Besides the reported possible interaction between rhi-novirus and influenza A virus, much less is known about interaction between and with other (respiratory and nonrespiratory) viruses. Our data suggest that respiratory viruses may impact each other's seasonality (in this study focused on the relationship between influenza A virus and other respiratory viruses), albeit through unknown mechanisms, as also hinted at by the Beijing and Hong Kong data.15'16 Virtually all research suggesting interaction between respiratory viruses in human populations has focused on observational (ecological) studies such as ours, most including only one or a few seasons of data while our study included a 10-year period. Only one prospective cohort study has been published (based on one season) which showed rhinovirus and coronavirus to interrupt the A(H1N1)pdm09 pandemic.18 Our results could not confirm their finding of coronavirus inhibiting influenza A virus circulation, but we observed more coronavirus laboratory reports when influenza A virus circulated early. In contrast to most of the other studies, we could investigate whether patterns recurred due to our longer study period. This revealed that coronavirus laboratory reporting was more intense in 2009/2010 when it did not overlap with influenza A virus circulation. However, it was also more intense in the early influenza A year thereafter (2010/2011) when it actually completely overlapped with the influenza A epidemic hinting that direct biological inhibition of either virus by the other

might be unlikely and thus apparent interaction reported by others may have depended on indirect factors or may be spurious. These variations by year in our data illustrate how results from shorter observational studies have to be interpreted with caution, especially when they focus only on 1 year or one season. However, also in our longer study we have to remain cautious; to refute biological inhibition between coronavirus and influenza, it would be helpful to know whether the coronavirus and influenza virus specimens were from the same age group.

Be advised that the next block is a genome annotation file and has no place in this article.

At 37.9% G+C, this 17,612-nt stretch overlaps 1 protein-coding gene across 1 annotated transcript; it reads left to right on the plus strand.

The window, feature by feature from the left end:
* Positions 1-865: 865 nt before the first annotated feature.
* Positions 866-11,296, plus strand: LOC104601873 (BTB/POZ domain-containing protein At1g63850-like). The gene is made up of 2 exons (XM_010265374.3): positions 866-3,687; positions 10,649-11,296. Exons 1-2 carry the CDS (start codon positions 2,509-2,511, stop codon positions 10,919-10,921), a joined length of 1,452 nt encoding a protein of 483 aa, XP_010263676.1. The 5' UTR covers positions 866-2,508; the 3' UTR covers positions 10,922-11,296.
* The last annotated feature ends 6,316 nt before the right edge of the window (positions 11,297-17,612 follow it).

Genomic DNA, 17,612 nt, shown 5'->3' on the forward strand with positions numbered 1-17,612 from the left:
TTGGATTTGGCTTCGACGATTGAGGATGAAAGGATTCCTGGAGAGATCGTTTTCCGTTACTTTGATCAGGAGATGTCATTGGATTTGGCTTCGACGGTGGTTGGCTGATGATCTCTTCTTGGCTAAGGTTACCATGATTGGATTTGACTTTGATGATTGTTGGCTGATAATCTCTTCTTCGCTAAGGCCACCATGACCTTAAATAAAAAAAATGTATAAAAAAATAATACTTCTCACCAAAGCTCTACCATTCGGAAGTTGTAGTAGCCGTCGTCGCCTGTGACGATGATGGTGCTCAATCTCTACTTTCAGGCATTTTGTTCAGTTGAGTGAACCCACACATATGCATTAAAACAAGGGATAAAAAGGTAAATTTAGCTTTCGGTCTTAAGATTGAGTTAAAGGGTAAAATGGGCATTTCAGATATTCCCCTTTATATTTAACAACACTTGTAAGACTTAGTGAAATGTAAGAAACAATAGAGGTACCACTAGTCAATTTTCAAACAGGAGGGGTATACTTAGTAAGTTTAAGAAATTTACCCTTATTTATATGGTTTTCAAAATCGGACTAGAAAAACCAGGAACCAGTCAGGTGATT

Unfortunately, as in other observational studies, surveillance artifacts could not be ruled out for any of the viruses in our study. These artifacts concern increases and decreases in laboratory testing over time that may not necessarily be related to changes in virus circulation in the population. Like previous studies, we did not have information on issues potentially underlying such changes, such as shifts in laboratory testing policy, availability and use of new diagnostic tools, variations in testing intensity due to previous or new outbreaks, and possible outsourcing of certain tests. Furthermore, information on age was not available in our data, possibly diluting trends that might have been visible were data investigated age specifically, or alternatively creating trends and shifts that might otherwise have been absent in certain age groups. If certain age groups are more likely to be hospitalized (such as infants with RSV infection) and/or to be sampled than other age groups and thus overrepresented in the laboratory data, our observed trends might not be representative for the total population if virus circulation trends actually differ between age groups. Future ecological analyses should preferably include age-specific data as this may further clarify the true occurrence of shifted